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Reciprocal Teaching

The Reciprocal Teaching strategy involves a role reversal: students "become" teachers of reading strategies. After training students in specific reading strategies and modeling these strategies when analyzing texts, teachers divide classes into small groups and assign individual students to take turns "teaching" and "modeling" the strategies in their small group. This metacognitive exercise encourages students to think about their own thought processes when using reading strategies.

Palincsar and Brown (1984) argue that Reciprocal Teaching should always train students in . . .

  1. Predicting upcoming information.

  2. Asking questions.

  3. Identifying and clarifying confusing information.

  4. Summarizing as a means of self-review.

Steps to Reciprocal Teaching:

  1. Select a well-structured text selection for the exercise. Distribute copies of the selection to the class.

  2. Explain the four reading skills that you will demonstrate: summarizing, questioning, clarifying, and predicting.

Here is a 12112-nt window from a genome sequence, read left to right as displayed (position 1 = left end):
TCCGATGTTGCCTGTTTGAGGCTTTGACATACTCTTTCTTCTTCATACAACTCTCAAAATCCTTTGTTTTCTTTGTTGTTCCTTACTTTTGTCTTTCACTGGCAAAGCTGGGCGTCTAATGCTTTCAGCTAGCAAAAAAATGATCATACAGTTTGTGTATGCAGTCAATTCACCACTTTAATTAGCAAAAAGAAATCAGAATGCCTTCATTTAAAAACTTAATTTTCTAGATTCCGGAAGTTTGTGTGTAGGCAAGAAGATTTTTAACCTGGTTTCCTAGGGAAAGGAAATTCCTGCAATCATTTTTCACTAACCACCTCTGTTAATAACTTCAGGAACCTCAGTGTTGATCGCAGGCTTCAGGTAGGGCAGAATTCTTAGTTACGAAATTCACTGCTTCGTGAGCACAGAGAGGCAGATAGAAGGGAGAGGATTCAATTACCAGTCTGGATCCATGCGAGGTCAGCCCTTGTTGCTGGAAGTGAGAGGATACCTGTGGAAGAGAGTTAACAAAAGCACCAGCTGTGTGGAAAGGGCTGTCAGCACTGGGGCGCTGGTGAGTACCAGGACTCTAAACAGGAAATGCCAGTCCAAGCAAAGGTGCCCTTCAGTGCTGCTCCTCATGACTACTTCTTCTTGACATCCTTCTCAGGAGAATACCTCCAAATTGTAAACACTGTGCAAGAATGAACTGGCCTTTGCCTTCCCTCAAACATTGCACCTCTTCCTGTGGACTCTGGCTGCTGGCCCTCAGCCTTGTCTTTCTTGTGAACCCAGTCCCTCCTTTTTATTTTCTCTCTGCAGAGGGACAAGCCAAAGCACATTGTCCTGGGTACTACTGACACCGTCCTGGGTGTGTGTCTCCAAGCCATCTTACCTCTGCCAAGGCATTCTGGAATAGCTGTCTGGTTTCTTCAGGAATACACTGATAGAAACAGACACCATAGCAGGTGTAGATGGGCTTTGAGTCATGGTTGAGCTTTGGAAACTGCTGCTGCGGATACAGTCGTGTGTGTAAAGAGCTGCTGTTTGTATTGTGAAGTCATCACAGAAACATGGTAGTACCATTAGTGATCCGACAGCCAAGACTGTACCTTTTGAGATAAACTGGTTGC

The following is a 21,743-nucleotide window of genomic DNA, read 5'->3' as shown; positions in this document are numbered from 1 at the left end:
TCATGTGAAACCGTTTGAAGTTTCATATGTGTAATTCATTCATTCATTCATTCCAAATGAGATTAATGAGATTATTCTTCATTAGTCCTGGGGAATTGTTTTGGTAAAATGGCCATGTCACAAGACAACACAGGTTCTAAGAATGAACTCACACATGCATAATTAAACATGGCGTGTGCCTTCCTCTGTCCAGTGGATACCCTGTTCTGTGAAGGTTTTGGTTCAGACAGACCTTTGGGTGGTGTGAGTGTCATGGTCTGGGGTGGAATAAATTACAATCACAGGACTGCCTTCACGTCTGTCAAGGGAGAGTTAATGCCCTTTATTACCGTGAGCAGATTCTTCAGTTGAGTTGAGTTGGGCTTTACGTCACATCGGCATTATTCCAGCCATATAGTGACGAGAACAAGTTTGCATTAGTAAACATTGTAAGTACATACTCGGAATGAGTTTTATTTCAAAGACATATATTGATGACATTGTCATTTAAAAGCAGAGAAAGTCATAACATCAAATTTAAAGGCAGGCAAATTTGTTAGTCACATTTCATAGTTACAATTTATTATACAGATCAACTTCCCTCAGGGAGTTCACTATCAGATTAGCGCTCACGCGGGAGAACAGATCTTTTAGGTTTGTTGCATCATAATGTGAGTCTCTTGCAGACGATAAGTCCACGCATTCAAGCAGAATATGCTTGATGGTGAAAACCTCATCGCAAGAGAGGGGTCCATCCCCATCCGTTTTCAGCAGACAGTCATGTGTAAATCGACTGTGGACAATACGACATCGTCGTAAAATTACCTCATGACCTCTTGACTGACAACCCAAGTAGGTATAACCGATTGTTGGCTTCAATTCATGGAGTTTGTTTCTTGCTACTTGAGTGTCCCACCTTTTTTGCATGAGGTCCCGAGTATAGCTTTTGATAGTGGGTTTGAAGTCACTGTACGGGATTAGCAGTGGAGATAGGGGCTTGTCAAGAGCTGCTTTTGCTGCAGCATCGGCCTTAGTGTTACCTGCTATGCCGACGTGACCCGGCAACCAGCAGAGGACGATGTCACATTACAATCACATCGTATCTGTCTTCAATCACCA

3. Model each of these skills by analyzing the first paragraph of the document.

  4. Divide the class into small groups. Assign each student in the groups one of the remaining paragraphs. Have the student "teach" the four reading skills to the group, using their assigned paragraph.

  5. Encourage discussion within the groups both during and after the student presentations. Ask students to identify the skills that were most and least effectively used.

Learn More:

  • Palinscar, A. & Brown, A. (1984). "Reciprocal teaching of comprehension-fostering and comprehension monitoring activities." Cognition and Instruction, I (2), p. 117-175.

  • Rosenshine, B., & Meister, C. (1994). "Reciprocal teaching: A review of the research." Review of Educational Research, 64, 479-530.

  • Reciprocal Teaching

  • Why Reciprocal Teaching?